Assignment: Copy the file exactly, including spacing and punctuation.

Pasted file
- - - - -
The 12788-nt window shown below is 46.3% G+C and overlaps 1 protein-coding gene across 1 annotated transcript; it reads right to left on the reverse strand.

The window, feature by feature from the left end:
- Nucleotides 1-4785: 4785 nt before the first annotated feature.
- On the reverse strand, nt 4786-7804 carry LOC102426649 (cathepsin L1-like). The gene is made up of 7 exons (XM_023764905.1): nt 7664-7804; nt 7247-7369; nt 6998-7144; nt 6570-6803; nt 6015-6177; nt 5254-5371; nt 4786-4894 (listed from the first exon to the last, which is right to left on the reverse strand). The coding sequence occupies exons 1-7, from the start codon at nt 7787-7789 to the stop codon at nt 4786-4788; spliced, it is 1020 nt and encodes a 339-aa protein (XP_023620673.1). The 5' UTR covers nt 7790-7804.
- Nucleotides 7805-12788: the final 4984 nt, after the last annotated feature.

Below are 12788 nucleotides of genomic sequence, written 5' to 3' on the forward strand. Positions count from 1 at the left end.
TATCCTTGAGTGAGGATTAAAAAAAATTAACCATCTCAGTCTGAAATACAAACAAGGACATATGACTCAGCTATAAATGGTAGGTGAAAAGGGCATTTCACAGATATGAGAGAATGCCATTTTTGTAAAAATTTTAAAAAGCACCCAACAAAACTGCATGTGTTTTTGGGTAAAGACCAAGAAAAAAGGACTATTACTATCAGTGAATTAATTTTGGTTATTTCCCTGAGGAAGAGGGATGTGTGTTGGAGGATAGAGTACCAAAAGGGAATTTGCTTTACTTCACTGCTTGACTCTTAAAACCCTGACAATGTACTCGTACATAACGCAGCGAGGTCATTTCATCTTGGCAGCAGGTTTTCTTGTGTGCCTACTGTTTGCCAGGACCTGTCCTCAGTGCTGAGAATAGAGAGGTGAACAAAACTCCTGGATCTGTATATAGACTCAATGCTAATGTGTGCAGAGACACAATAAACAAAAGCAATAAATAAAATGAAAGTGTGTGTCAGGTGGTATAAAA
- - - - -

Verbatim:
The 12788-nt window shown below is 46.3% G+C and overlaps 1 protein-coding gene across 1 annotated transcript; it reads right to left on the reverse strand.

The window, feature by feature from the left end:
- Nucleotides 1-4785: 4785 nt before the first annotated feature.
- On the reverse strand, nt 4786-7804 carry LOC102426649 (cathepsin L1-like). The gene is made up of 7 exons (XM_023764905.1): nt 7664-7804; nt 7247-7369; nt 6998-7144; nt 6570-6803; nt 6015-6177; nt 5254-5371; nt 4786-4894 (listed from the first exon to the last, which is right to left on the reverse strand). The coding sequence occupies exons 1-7, from the start codon at nt 7787-7789 to the stop codon at nt 4786-4788; spliced, it is 1020 nt and encodes a 339-aa protein (XP_023620673.1). The 5' UTR covers nt 7790-7804.
- Nucleotides 7805-12788: the final 4984 nt, after the last annotated feature.

Below are 12788 nucleotides of genomic sequence, written 5' to 3' on the forward strand. Positions count from 1 at the left end.
TATCCTTGAGTGAGGATTAAAAAAAATTAACCATCTCAGTCTGAAATACAAACAAGGACATATGACTCAGCTATAAATGGTAGGTGAAAAGGGCATTTCACAGATATGAGAGAATGCCATTTTTGTAAAAATTTTAAAAAGCACCCAACAAAACTGCATGTGTTTTTGGGTAAAGACCAAGAAAAAAGGACTATTACTATCAGTGAATTAATTTTGGTTATTTCCCTGAGGAAGAGGGATGTGTGTTGGAGGATAGAGTACCAAAAGGGAATTTGCTTTACTTCACTGCTTGACTCTTAAAACCCTGACAATGTACTCGTACATAACGCAGCGAGGTCATTTCATCTTGGCAGCAGGTTTTCTTGTGTGCCTACTGTTTGCCAGGACCTGTCCTCAGTGCTGAGAATAGAGAGGTGAACAAAACTCCTGGATCTGTATATAGACTCAATGCTAATGTGTGCAGAGACACAATAAACAAAAGCAATAAATAAAATGAAAGTGTGTGTCAGGTGGTATAAAA